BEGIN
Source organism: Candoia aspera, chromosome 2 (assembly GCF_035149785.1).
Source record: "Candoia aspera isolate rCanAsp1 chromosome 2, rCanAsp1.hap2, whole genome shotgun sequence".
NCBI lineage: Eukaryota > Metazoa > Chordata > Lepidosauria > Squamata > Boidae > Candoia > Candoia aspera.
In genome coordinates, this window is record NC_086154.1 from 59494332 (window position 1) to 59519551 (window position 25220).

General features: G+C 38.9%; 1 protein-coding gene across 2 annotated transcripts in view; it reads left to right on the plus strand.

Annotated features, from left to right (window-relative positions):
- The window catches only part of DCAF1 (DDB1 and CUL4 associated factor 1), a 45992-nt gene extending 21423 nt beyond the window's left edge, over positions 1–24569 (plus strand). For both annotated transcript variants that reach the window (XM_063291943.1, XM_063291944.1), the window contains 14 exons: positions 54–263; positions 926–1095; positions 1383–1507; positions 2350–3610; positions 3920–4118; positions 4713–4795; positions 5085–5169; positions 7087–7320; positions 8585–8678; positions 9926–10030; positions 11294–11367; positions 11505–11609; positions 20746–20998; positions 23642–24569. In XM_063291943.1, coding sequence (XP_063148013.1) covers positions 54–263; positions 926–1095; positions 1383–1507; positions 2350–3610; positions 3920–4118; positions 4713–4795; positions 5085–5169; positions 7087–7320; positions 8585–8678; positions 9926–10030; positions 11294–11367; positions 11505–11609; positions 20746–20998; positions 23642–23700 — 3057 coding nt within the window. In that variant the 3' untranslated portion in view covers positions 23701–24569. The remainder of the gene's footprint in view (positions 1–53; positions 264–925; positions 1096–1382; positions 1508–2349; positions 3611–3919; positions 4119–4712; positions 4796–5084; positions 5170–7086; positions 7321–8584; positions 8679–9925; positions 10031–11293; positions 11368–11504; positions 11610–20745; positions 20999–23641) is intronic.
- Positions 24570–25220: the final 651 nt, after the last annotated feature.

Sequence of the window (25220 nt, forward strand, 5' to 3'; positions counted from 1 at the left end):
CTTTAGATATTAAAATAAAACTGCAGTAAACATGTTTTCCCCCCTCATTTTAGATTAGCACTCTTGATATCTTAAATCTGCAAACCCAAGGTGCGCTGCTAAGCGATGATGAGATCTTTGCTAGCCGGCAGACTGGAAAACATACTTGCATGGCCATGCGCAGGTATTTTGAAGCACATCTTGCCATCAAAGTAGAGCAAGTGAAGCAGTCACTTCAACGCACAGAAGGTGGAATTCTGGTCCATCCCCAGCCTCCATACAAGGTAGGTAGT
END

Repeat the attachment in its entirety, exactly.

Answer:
Source organism: Candoia aspera, chromosome 2 (assembly GCF_035149785.1).
Source record: "Candoia aspera isolate rCanAsp1 chromosome 2, rCanAsp1.hap2, whole genome shotgun sequence".
NCBI lineage: Eukaryota > Metazoa > Chordata > Lepidosauria > Squamata > Boidae > Candoia > Candoia aspera.
In genome coordinates, this window is record NC_086154.1 from 59494332 (window position 1) to 59519551 (window position 25220).

General features: G+C 38.9%; 1 protein-coding gene across 2 annotated transcripts in view; it reads left to right on the plus strand.

Annotated features, from left to right (window-relative positions):
- The window catches only part of DCAF1 (DDB1 and CUL4 associated factor 1), a 45992-nt gene extending 21423 nt beyond the window's left edge, over positions 1–24569 (plus strand). For both annotated transcript variants that reach the window (XM_063291943.1, XM_063291944.1), the window contains 14 exons: positions 54–263; positions 926–1095; positions 1383–1507; positions 2350–3610; positions 3920–4118; positions 4713–4795; positions 5085–5169; positions 7087–7320; positions 8585–8678; positions 9926–10030; positions 11294–11367; positions 11505–11609; positions 20746–20998; positions 23642–24569. In XM_063291943.1, coding sequence (XP_063148013.1) covers positions 54–263; positions 926–1095; positions 1383–1507; positions 2350–3610; positions 3920–4118; positions 4713–4795; positions 5085–5169; positions 7087–7320; positions 8585–8678; positions 9926–10030; positions 11294–11367; positions 11505–11609; positions 20746–20998; positions 23642–23700 — 3057 coding nt within the window. In that variant the 3' untranslated portion in view covers positions 23701–24569. The remainder of the gene's footprint in view (positions 1–53; positions 264–925; positions 1096–1382; positions 1508–2349; positions 3611–3919; positions 4119–4712; positions 4796–5084; positions 5170–7086; positions 7321–8584; positions 8679–9925; positions 10031–11293; positions 11368–11504; positions 11610–20745; positions 20999–23641) is intronic.
- Positions 24570–25220: the final 651 nt, after the last annotated feature.

Sequence of the window (25220 nt, forward strand, 5' to 3'; positions counted from 1 at the left end):
CTTTAGATATTAAAATAAAACTGCAGTAAACATGTTTTCCCCCCTCATTTTAGATTAGCACTCTTGATATCTTAAATCTGCAAACCCAAGGTGCGCTGCTAAGCGATGATGAGATCTTTGCTAGCCGGCAGACTGGAAAACATACTTGCATGGCCATGCGCAGGTATTTTGAAGCACATCTTGCCATCAAAGTAGAGCAAGTGAAGCAGTCACTTCAACGCACAGAAGGTGGAATTCTGGTCCATCCCCAGCCTCCATACAAGGTAGGTAGT